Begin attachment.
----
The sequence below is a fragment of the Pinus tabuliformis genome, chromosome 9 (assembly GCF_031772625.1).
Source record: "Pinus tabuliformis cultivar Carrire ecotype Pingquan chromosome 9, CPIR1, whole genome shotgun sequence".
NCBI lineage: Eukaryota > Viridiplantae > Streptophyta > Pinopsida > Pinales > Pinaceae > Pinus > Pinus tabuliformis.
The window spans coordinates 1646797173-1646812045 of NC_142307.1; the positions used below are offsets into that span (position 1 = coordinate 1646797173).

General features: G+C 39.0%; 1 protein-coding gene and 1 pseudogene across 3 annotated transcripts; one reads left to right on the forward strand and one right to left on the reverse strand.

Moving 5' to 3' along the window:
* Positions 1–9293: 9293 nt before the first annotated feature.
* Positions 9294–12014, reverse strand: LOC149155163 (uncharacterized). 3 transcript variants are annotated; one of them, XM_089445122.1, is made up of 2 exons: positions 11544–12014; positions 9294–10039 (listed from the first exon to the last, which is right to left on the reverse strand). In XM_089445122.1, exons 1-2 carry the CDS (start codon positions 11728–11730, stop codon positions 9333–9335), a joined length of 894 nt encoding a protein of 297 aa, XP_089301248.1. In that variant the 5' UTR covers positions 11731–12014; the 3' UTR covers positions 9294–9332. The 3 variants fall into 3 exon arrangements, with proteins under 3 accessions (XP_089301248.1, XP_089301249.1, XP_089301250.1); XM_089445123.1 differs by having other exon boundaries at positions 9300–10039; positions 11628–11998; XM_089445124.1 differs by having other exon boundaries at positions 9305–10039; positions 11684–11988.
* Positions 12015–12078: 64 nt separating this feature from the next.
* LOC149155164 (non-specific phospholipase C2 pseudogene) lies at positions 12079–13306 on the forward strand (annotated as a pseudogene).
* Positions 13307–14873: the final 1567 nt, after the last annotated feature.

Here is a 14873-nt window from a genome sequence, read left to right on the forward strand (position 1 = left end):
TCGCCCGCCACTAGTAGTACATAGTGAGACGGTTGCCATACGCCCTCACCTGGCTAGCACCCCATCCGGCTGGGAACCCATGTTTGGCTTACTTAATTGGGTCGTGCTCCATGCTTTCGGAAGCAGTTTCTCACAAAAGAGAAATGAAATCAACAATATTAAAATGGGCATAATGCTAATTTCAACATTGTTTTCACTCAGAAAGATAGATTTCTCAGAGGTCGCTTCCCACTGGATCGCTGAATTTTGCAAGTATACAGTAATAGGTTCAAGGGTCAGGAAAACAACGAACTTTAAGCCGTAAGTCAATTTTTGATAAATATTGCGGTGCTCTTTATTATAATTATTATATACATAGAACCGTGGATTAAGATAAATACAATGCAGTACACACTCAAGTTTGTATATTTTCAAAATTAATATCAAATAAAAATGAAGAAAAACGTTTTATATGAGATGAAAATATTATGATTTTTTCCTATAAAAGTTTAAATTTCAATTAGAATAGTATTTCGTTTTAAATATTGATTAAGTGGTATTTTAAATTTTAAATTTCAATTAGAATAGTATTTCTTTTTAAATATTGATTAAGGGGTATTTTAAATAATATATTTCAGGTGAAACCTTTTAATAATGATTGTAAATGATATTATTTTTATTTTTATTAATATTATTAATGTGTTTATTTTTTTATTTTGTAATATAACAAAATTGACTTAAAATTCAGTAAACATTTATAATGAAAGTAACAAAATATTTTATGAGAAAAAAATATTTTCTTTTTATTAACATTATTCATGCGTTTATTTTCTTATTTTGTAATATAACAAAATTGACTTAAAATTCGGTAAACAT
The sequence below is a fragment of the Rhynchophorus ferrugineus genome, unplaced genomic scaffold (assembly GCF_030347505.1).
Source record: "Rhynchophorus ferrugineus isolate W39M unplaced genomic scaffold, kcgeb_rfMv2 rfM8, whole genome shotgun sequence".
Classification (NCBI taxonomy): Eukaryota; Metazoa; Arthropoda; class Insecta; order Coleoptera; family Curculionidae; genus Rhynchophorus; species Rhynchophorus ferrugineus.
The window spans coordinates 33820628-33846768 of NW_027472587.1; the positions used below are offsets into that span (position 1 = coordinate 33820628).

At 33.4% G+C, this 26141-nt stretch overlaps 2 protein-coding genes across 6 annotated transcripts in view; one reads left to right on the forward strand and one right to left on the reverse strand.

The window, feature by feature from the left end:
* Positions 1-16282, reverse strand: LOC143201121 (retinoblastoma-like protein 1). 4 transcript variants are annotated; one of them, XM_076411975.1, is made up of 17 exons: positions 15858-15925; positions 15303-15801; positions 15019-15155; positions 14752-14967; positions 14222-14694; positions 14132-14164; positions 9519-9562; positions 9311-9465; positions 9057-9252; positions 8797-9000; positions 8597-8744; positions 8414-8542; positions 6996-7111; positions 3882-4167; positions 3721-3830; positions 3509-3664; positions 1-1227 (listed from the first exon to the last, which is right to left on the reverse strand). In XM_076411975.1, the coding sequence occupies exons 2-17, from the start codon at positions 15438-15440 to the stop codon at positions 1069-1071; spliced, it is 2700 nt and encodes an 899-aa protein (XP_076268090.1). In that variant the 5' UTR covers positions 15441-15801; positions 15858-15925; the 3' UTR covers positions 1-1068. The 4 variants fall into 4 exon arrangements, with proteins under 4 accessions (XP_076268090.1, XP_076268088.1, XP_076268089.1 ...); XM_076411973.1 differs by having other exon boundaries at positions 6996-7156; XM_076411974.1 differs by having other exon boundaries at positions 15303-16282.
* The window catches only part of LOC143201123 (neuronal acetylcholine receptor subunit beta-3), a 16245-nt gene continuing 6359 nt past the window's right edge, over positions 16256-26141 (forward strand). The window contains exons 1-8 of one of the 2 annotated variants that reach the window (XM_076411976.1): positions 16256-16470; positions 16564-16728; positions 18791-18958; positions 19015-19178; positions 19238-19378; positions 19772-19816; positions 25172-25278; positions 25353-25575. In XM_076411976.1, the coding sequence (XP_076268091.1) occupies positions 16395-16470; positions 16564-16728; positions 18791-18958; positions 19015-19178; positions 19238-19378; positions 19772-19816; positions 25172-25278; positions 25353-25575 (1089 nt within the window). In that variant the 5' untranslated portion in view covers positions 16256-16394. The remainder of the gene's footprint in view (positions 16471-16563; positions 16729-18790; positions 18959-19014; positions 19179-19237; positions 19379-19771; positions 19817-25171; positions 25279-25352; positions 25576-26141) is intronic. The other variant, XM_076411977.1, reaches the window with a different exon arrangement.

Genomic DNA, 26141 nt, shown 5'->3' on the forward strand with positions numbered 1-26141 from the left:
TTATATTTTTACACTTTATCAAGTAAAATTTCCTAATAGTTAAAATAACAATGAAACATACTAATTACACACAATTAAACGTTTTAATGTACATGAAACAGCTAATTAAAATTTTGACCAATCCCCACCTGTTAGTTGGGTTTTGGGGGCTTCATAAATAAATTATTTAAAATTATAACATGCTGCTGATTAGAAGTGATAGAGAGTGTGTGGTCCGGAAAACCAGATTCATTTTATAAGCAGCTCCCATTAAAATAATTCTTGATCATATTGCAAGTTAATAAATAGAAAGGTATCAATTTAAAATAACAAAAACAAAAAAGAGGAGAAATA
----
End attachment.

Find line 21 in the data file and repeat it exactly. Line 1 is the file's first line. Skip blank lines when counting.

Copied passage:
* The window catches only part of LOC143201123 (neuronal acetylcholine receptor subunit beta-3), a 16245-nt gene continuing 6359 nt past the window's right edge, over positions 16256-26141 (forward strand). The window contains exons 1-8 of one of the 2 annotated variants that reach the window (XM_076411976.1): positions 16256-16470; positions 16564-16728; positions 18791-18958; positions 19015-19178; positions 19238-19378; positions 19772-19816; positions 25172-25278; positions 25353-25575. In XM_076411976.1, the coding sequence (XP_076268091.1) occupies positions 16395-16470; positions 16564-16728; positions 18791-18958; positions 19015-19178; positions 19238-19378; positions 19772-19816; positions 25172-25278; positions 25353-25575 (1089 nt within the window). In that variant the 5' untranslated portion in view covers positions 16256-16394. The remainder of the gene's footprint in view (positions 16471-16563; positions 16729-18790; positions 18959-19014; positions 19179-19237; positions 19379-19771; positions 19817-25171; positions 25279-25352; positions 25576-26141) is intronic. The other variant, XM_076411977.1, reaches the window with a different exon arrangement.